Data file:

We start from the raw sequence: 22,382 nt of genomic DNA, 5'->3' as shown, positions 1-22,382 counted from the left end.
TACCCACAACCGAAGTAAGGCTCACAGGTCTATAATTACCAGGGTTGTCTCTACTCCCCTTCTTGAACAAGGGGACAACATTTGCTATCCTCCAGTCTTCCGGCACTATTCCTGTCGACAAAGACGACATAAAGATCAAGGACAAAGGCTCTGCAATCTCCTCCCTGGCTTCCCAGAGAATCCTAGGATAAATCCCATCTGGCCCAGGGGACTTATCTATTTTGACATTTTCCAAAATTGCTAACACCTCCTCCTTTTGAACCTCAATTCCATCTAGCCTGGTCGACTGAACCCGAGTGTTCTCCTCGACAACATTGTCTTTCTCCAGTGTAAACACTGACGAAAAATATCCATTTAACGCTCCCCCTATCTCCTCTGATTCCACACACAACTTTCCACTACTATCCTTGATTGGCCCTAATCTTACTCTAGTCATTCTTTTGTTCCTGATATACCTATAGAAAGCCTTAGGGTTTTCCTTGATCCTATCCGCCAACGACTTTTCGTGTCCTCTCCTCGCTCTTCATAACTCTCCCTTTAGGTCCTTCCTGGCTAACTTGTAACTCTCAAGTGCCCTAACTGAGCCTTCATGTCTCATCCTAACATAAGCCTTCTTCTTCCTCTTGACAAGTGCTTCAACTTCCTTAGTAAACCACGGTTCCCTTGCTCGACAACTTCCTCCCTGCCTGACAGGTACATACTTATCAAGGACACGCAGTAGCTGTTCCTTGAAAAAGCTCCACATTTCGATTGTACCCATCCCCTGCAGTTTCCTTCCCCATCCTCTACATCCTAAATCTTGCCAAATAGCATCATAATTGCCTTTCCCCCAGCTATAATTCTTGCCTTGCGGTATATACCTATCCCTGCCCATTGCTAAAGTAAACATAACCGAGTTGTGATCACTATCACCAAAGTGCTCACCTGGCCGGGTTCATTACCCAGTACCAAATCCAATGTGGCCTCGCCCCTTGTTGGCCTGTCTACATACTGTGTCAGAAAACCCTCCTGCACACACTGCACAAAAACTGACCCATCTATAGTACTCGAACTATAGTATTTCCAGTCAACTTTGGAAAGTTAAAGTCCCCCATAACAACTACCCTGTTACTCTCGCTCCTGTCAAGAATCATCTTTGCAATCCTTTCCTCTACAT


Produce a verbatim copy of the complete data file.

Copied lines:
We start from the raw sequence: 22,382 nt of genomic DNA, 5'->3' as shown, positions 1-22,382 counted from the left end.
TACCCACAACCGAAGTAAGGCTCACAGGTCTATAATTACCAGGGTTGTCTCTACTCCCCTTCTTGAACAAGGGGACAACATTTGCTATCCTCCAGTCTTCCGGCACTATTCCTGTCGACAAAGACGACATAAAGATCAAGGACAAAGGCTCTGCAATCTCCTCCCTGGCTTCCCAGAGAATCCTAGGATAAATCCCATCTGGCCCAGGGGACTTATCTATTTTGACATTTTCCAAAATTGCTAACACCTCCTCCTTTTGAACCTCAATTCCATCTAGCCTGGTCGACTGAACCCGAGTGTTCTCCTCGACAACATTGTCTTTCTCCAGTGTAAACACTGACGAAAAATATCCATTTAACGCTCCCCCTATCTCCTCTGATTCCACACACAACTTTCCACTACTATCCTTGATTGGCCCTAATCTTACTCTAGTCATTCTTTTGTTCCTGATATACCTATAGAAAGCCTTAGGGTTTTCCTTGATCCTATCCGCCAACGACTTTTCGTGTCCTCTCCTCGCTCTTCATAACTCTCCCTTTAGGTCCTTCCTGGCTAACTTGTAACTCTCAAGTGCCCTAACTGAGCCTTCATGTCTCATCCTAACATAAGCCTTCTTCTTCCTCTTGACAAGTGCTTCAACTTCCTTAGTAAACCACGGTTCCCTTGCTCGACAACTTCCTCCCTGCCTGACAGGTACATACTTATCAAGGACACGCAGTAGCTGTTCCTTGAAAAAGCTCCACATTTCGATTGTACCCATCCCCTGCAGTTTCCTTCCCCATCCTCTACATCCTAAATCTTGCCAAATAGCATCATAATTGCCTTTCCCCCAGCTATAATTCTTGCCTTGCGGTATATACCTATCCCTGCCCATTGCTAAAGTAAACATAACCGAGTTGTGATCACTATCACCAAAGTGCTCACCTGGCCGGGTTCATTACCCAGTACCAAATCCAATGTGGCCTCGCCCCTTGTTGGCCTGTCTACATACTGTGTCAGAAAACCCTCCTGCACACACTGCACAAAAACTGACCCATCTATAGTACTCGAACTATAGTATTTCCAGTCAACTTTGGAAAGTTAAAGTCCCCCATAACAACTACCCTGTTACTCTCGCTCCTGTCAAGAATCATCTTTGCAATCCTTTCCTCTACAT